Fortunately, forced pooling is a last resort for operators who have already acquired leases to most of the acreage they intend to drill. Last year the commission received only 62 forced pooling applications.
Based on the risk/reward scenario inherent in oil and gas exploration, the cost of drilling and completion, the 200% non-consent penalty applied to the non-consenting mineral owner’s working interest, the reduced royalty percentage, and the limitations on surface use negotiations, I don’t really see an upside to electing to go non-consent and be force pooled. The only situation would be if your minerals happen to be in a true sweet spot where the well produces high multiples of expenses, or where you own enough minerals that you are under multiple wells. Otherwise I just don’t see it. Hope this helps.
I am currrently very pressed for time, but. . .
I'm sorry, but I see several "holes" in your statement. . .where to start. .(no one is contesting the company's recovering their overhead for rig and service, so the contesting of capital is not an issue. The issue at hand is whether to use a landman to obtain a better deal than the offers as required in Section 7,d)
First, if you are force pooled, you are not paying ANYTHING out of pocket for the well drilling. It is all paid for "off the top" while you are receiving compensation for the minerals removed (just as it comes "off the top" for consenting lesees). Also, wells today are typically placed at section lines and more often than not, at corners allowing 4 sections to be "pulled from" at once (if it were possible to remove minerals from only under an individual section). Even a "consenting" or leased owner "pays" for the costs of production. . it is removed prior to his "share" of the mineral rights compensation or check for his portion of the royalties (as outlined in Section 7c of the State pooling guidelines).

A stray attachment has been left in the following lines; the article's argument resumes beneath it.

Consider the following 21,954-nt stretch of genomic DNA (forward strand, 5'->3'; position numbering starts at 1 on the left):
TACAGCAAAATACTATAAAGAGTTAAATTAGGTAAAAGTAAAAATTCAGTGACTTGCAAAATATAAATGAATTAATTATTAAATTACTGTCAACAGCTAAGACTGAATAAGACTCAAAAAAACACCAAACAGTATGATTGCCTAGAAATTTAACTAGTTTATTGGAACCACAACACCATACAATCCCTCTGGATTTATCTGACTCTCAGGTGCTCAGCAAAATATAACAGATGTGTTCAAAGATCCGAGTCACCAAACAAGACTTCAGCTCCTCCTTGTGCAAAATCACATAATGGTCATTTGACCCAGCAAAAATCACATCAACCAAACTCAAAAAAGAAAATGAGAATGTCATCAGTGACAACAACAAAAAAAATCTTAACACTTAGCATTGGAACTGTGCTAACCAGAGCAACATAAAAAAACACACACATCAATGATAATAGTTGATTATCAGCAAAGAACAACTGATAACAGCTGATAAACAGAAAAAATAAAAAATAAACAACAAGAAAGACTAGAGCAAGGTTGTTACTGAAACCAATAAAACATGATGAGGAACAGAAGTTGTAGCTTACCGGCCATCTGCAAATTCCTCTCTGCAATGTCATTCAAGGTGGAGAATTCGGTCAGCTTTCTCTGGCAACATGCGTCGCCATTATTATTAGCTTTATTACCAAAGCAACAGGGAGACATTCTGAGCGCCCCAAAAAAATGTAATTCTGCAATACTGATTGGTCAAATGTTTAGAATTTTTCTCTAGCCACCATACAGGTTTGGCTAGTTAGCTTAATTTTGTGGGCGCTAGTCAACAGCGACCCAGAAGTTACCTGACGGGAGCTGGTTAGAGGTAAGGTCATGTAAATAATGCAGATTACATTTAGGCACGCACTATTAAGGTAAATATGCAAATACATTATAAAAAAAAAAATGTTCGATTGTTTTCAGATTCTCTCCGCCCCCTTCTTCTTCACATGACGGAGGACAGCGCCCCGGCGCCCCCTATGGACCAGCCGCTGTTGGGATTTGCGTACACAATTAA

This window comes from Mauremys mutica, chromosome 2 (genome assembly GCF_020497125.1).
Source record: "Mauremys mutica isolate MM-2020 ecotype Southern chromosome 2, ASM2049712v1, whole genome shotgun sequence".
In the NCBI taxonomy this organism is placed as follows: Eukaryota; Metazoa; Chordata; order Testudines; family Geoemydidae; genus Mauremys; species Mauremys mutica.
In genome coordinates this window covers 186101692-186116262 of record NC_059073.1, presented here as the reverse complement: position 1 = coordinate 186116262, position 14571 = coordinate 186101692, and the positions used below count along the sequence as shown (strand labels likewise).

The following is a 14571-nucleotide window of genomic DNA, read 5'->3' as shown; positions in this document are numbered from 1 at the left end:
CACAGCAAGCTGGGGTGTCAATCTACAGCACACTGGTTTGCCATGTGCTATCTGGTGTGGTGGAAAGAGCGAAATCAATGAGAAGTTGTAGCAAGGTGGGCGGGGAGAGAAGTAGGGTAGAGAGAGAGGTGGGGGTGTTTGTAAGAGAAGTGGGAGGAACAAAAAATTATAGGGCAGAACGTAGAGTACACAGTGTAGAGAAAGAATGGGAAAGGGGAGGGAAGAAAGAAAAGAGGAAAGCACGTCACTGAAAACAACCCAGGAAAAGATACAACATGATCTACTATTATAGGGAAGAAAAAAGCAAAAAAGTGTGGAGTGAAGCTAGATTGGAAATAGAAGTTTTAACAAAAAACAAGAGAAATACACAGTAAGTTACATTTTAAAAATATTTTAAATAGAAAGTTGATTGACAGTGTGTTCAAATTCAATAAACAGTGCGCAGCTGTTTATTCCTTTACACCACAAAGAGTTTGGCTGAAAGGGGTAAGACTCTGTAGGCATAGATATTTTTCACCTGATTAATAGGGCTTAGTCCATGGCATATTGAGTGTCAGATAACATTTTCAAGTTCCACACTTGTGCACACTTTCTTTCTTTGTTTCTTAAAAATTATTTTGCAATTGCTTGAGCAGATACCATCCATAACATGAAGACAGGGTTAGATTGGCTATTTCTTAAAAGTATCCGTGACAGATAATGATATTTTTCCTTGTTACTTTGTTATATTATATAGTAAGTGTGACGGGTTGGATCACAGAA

Second, we are not talking about shallow, near surface drawn minerals, we are talking deep, multiple pumped wells off a single location, placed on section lines, not indescriminately throughout a section with no exploratory holes. Further, with today's technology, there is nothing you can say that convinces me that they leave a well "dry", they continue on a horizontal plane until reaching the mineral they were after (and prior research recognized it's presence). This new method of drilling reduces the number of wells (including dry hits) and the fewer wells that reach a larger area are also what aid in the reduction of the number of force pools as fewer land use contracts are required and thus reducing the number of "hold-outs" or non-consenting property owners.